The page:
How restored French city of Carcassonne got its name

The Connexion also reveals how the modern medieval citadel in the south of France was given a near-total 19th-century makeover

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The city of Carcassonne, in the Aude, is known for its medieval centre and the walls surrounding it which were restored in the 19th century.

Less well known is the legend from which the city is said to have got its name, which dates back to the 8th century when Saracens, Muslim Arabs from Spain, ruled the city.

Charlemagne, the king of the Franks, wanted the city for himself and laid siege to it for five years.

During that siege, Prince Balak – the city’s ruler – died, as did many of his soldiers.

His wife Dame Carcas became leader. In the sixth year, food and water were scarce and Dame Carcas ordered an inventory of all the remaining stocks.

The villagers brought her a pig and a sack of wheat, all that was left. She hit upon a daring plan.

She fed the pig, rather than the townspeople with the last remaining sack of wheat and then threw the animal from the tallest tower, down below to Charlemagne and his soldiers.

He was fooled, thinking that if they could afford to waste a wheat-fed pig, the city must have plenty of provisions and he lifted the siege.

Dame Carcas was thrilled at the success of her plan and as she watched the soldiers retreating she decided to ring the bells.

Legend has it that one of the soldiers in the plain below turned to Charlemagne and said “Sire, Carcas … sonne!”, Carcas is ringing the bells and from then on the city has been called Carcassonne.

The city changed hands many times and its strategic position meant that for centuries it was in need of defensive walls.

However, after the Traité des Pyrénées in 1659 which led to the retreat of the Spanish-Franco border, the city became less vulnerable to attack and also became less important and it was gradually abandoned.

By the 18th century it was poverty stricken and little more than a slum.

Its architectural splendour was saved by Eugène Viollet-le-Duc, an architect who restored many prominent landmarks in the 19th century, including Notre-Dame de Paris and Mont Saint-Michel.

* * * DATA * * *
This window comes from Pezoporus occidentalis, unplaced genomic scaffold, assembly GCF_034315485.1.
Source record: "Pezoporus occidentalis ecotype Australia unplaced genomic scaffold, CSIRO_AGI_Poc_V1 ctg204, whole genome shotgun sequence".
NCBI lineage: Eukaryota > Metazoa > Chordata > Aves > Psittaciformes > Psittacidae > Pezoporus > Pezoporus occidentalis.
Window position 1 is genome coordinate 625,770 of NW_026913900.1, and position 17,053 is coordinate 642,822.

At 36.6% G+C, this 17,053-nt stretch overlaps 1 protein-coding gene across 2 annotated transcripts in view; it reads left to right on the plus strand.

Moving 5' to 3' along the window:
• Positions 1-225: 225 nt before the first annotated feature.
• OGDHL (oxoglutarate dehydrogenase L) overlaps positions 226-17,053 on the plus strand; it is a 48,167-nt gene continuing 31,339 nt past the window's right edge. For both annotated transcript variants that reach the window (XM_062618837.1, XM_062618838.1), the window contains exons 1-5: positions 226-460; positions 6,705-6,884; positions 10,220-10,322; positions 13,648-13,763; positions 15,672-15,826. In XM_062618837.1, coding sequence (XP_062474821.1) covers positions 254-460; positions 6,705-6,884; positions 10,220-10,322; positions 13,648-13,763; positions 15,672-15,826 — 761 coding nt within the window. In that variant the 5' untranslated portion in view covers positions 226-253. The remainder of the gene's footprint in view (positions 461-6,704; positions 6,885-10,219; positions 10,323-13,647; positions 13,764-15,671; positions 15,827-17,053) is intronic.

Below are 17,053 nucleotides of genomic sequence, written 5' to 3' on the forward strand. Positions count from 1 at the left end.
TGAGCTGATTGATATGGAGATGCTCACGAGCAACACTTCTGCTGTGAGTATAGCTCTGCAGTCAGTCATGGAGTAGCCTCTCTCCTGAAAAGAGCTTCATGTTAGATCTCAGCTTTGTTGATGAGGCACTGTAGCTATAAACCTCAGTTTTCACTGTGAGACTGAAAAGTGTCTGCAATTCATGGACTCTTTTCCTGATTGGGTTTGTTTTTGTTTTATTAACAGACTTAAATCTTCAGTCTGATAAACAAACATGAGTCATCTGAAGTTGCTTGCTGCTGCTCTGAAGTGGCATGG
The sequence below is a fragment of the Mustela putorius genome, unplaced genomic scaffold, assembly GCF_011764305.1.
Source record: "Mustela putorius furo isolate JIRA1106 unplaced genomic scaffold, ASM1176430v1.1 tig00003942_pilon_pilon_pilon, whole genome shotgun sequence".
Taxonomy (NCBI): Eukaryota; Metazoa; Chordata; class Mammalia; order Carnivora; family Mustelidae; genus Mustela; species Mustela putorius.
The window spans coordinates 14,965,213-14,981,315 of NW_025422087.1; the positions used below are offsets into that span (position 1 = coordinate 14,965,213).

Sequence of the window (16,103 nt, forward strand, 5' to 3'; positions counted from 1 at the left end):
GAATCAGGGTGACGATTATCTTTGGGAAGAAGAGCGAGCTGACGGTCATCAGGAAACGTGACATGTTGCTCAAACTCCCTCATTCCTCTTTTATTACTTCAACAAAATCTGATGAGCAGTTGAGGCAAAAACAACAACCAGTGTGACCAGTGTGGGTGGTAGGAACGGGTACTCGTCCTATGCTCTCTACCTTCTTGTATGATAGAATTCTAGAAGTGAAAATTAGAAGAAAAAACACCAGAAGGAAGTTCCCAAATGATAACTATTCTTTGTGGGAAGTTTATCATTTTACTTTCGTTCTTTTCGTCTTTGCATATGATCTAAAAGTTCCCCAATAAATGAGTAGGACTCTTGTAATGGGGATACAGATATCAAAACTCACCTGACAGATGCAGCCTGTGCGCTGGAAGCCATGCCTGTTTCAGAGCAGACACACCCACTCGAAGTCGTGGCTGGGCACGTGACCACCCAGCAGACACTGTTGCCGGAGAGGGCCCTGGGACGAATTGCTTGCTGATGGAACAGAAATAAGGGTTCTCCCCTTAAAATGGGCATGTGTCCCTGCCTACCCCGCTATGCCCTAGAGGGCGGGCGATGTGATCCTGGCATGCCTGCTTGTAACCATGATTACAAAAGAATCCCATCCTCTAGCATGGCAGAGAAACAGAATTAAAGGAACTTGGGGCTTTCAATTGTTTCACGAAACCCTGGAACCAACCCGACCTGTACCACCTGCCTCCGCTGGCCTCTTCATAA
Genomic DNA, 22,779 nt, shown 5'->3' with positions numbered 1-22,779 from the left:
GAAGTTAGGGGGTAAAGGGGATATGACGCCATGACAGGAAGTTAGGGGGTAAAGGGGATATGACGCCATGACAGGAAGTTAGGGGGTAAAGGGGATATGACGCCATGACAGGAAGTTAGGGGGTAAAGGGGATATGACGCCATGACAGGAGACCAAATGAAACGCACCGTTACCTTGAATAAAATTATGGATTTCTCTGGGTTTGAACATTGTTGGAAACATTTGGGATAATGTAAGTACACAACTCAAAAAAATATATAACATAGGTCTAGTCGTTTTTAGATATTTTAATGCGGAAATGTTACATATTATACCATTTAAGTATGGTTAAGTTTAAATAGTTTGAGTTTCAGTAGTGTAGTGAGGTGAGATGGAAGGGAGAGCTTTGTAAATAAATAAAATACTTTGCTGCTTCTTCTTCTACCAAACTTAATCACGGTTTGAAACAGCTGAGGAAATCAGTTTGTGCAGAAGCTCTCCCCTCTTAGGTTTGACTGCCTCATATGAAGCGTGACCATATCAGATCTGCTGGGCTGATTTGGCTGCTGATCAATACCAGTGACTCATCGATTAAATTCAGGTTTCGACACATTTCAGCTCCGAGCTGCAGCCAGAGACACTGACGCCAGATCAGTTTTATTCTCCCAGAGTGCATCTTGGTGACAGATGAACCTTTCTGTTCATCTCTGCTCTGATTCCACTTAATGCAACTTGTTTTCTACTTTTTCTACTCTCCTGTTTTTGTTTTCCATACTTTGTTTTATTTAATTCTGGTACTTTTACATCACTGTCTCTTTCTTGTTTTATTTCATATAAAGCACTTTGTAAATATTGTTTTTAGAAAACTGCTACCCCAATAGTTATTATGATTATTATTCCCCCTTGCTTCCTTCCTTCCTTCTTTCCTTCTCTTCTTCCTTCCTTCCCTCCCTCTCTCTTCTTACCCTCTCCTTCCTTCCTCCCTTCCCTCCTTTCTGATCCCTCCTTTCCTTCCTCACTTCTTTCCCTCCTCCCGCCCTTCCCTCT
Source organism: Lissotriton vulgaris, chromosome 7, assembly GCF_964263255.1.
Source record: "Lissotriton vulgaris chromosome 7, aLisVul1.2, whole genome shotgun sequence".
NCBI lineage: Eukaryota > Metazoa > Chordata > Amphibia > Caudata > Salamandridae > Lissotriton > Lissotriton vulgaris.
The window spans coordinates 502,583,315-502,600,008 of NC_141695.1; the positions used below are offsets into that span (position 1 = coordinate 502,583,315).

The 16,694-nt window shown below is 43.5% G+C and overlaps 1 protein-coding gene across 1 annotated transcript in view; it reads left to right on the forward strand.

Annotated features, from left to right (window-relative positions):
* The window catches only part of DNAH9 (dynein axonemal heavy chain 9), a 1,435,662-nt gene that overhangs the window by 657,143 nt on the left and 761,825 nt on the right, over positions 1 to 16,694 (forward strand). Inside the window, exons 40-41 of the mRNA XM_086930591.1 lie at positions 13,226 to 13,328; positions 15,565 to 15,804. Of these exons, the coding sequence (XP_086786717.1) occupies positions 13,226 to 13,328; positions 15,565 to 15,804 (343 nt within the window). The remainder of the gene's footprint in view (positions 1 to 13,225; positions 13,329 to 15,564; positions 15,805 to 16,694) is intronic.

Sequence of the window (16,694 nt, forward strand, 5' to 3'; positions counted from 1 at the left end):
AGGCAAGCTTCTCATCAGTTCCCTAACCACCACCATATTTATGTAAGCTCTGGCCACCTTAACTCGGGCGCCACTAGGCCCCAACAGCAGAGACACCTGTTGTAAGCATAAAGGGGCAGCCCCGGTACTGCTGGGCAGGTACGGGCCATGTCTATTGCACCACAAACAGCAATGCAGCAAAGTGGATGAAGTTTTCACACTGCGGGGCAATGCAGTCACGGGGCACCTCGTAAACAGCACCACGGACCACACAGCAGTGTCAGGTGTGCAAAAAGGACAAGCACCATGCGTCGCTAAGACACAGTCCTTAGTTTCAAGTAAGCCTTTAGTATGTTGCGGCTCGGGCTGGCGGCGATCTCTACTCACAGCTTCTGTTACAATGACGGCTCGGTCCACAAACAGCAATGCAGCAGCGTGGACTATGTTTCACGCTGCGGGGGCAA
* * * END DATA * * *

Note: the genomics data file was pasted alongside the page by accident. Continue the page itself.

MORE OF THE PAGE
He was ordered by the Inspector of Monuments Historiques at the time, Prosper Mérimée, to study and carry out the restoration of Carcassonne.

The project took more than 60 years.

He studied the city’s history in detail and wanted to restore the city to the period when he thought it was at the peak of its technical perfection – the end of the 13th century.

When he started the project, the main fortification walls were still standing but they were crumbling and the 52 towers shared between the 3km long inner and outer walls were falling down.

Viollet-le-Duc decided to top his towers with steeply sloping conical roofs, which he felt reflected the architecture of the Middle Ages and which give Carcassonne its distinctive silhouette today.

He demolished as well as built, ordering the destruction of around one hundred homes which had been built between the outer and inner walls, but which did not fit his plan for the medieval look to the city.

He was also responsible for restoring many of the buildings within the walls including the Cathedral.

Thanks to him, instead of being a forgotten ruin, Carcassonne is now a Unesco World Heritage site that welcomes around two million tourists a year.